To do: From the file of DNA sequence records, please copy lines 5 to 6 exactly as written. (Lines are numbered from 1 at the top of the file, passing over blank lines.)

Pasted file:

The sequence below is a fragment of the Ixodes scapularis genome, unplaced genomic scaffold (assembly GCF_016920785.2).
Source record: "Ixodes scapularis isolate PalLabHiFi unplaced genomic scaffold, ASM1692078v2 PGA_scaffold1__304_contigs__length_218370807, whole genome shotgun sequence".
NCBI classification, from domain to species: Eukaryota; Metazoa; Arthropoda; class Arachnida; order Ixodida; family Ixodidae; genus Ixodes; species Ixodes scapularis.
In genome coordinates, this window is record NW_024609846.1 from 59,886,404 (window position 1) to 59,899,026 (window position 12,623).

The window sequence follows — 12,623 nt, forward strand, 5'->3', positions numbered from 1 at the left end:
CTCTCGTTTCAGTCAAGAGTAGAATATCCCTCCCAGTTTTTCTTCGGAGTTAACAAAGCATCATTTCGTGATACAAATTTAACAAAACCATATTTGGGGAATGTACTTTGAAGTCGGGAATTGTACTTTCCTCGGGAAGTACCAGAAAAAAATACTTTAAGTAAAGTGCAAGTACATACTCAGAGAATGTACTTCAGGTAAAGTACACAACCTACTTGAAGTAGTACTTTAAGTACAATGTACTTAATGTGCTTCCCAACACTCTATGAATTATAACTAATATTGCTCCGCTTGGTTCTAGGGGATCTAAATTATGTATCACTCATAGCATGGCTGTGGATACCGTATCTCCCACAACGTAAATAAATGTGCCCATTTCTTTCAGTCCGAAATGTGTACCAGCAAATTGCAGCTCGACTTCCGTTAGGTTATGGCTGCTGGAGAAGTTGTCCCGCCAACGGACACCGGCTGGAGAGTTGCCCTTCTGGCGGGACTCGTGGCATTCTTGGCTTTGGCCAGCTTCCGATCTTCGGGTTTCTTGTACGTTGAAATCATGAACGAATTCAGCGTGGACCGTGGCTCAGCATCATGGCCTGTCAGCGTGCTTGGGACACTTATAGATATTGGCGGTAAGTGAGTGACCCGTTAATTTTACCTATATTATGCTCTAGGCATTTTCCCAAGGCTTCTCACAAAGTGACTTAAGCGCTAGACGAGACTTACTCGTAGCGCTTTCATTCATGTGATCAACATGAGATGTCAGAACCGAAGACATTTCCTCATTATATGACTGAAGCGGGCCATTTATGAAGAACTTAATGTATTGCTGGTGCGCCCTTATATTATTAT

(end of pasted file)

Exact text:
The window sequence follows — 12,623 nt, forward strand, 5'->3', positions numbered from 1 at the left end:
CTCTCGTTTCAGTCAAGAGTAGAATATCCCTCCCAGTTTTTCTTCGGAGTTAACAAAGCATCATTTCGTGATACAAATTTAACAAAACCATATTTGGGGAATGTACTTTGAAGTCGGGAATTGTACTTTCCTCGGGAAGTACCAGAAAAAAATACTTTAAGTAAAGTGCAAGTACATACTCAGAGAATGTACTTCAGGTAAAGTACACAACCTACTTGAAGTAGTACTTTAAGTACAATGTACTTAATGTGCTTCCCAACACTCTATGAATTATAACTAATATTGCTCCGCTTGGTTCTAGGGGATCTAAATTATGTATCACTCATAGCATGGCTGTGGATACCGTATCTCCCACAACGTAAATAAATGTGCCCATTTCTTTCAGTCCGAAATGTGTACCAGCAAATTGCAGCTCGACTTCCGTTAGGTTATGGCTGCTGGAGAAGTTGTCCCGCCAACGGACACCGGCTGGAGAGTTGCCCTTCTGGCGGGACTCGTGGCATTCTTGGCTTTGGCCAGCTTCCGATCTTCGGGTTTCTTGTACGTTGAAATCATGAACGAATTCAGCGTGGACCGTGGCTCAGCATCATGGCCTGTCAGCGTGCTTGGGACACTTATAGATATTGGCGGTAAGTGAGTGACCCGTTAATTTTACCTATATTATGCTCTAGGCATTTTCCCAAGGCTTCTCACAAAGTGACTTAAGCGCTAGACGAGACTTACTCGTAGCGCTTTCATTCATGTGATCAACATGAGATGTCAGAACCGAAGACATTTCCTCATTATATGACTGAAGCGGGCCATTTATGAAGAACTTAATGTATTGCTGGTGCGCCCTTATATTATTAT